The Invisible Wounds of Syria’s Children – TIME

The physical devastation left by the Syrian war is tangible. But a less visible, more insidious damage is hurting the country’s most vulnerable.

Save the Children’s ‘Invisible Wounds’ report found that Syria’s children are suffering from a condition called ‘toxic stress’, due to living in an almost constant state of fear and terror. In order to visualize the invisible, the NGO commissioned photographer Nick Ballon and conceptual artist Alma Haser to create a series of animated portraits and short videos. Ballon’s thoughtful photos combined with Haser’s paper manipulation techniques – folding, crumpling, ripping and origami – attempt to show the intense psychological pain these children suffer.

Ballon shot the portraits of the refugee children near the Turkish-Syrian border. He got to know them at their orphanage, in a place where they felt comfortable, but shot the portraits on the streets. “The lighting was the key element,” he says.

When they left the familiarity of the orphanage, Ballon was struck by the distinct difference in the children’s behavior. “They would be fooling around with the other children and playing,” he says. “But when they left that environment they became more introverted. There was definitely this internal thing going on inside them, which made them look a lot more adult-like than the kids that they actually are. They’ve obviously seen and been through an awful lot.” Ballon hopes the portraits quietly portray this internal angst.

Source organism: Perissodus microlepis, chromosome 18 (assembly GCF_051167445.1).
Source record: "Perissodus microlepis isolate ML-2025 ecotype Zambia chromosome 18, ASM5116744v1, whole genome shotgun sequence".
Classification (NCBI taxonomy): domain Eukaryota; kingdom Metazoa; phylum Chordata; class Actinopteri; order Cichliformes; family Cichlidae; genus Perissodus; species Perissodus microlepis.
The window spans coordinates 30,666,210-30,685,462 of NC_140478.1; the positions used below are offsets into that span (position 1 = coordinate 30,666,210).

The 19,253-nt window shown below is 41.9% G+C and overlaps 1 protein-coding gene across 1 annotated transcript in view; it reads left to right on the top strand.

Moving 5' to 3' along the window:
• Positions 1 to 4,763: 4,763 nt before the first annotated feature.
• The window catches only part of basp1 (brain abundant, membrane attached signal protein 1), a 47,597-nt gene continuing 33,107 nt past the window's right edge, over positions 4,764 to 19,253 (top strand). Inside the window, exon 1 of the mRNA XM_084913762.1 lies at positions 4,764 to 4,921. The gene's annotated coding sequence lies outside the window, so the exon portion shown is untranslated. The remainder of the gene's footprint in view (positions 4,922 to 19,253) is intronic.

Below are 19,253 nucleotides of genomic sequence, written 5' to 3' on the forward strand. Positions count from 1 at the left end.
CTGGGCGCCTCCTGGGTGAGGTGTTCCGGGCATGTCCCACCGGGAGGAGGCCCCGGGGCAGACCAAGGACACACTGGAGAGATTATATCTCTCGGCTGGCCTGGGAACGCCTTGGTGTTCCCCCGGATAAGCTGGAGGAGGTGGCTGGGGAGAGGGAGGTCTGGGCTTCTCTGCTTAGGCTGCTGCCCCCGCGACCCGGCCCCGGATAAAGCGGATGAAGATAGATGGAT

The second part of the creative process involved Haser, based back in the U.K. Though she didn’t meet the children, their words combined with Ballon’s portraits served as powerful inspiration. Just as each narrative is unique, each animation required a different approach and technique. “I wanted to open up their story. The impact is all emotional but I wanted to bring that to life in a physical way,” she says.

One boy, Ahmed, witnessed people being decapitated and since then he has become violent. “I created these layers of ripped paper to show his anger. It’s like layers and layers of himself being ripped away,” she says. “I just repeated it because they’re seeing the same thing over and over. It’s just their everyday life now which is quite scary really.”

While all the children featured in the project have suffered unimaginable hardships and witnessed extreme violence, Ballon believes there is still hope. “What struck me is their resilience. They’ve never met you before but they would put their arms out and just want to be picked up and hugged,” he says. “They still have the capacity to love.”

Save the Children is a non-governmental organization that promotes children’s rights, provides relief and helps support children in developing countries. Nick Ballon is a documentary and portrait photographer based in London. Alma Haser is a conceptual artist and photographer based in London and the East Coast.

Alexandra Genova is a writer and contributor for TIME LightBox. Follow her on Twitter and Instagram.

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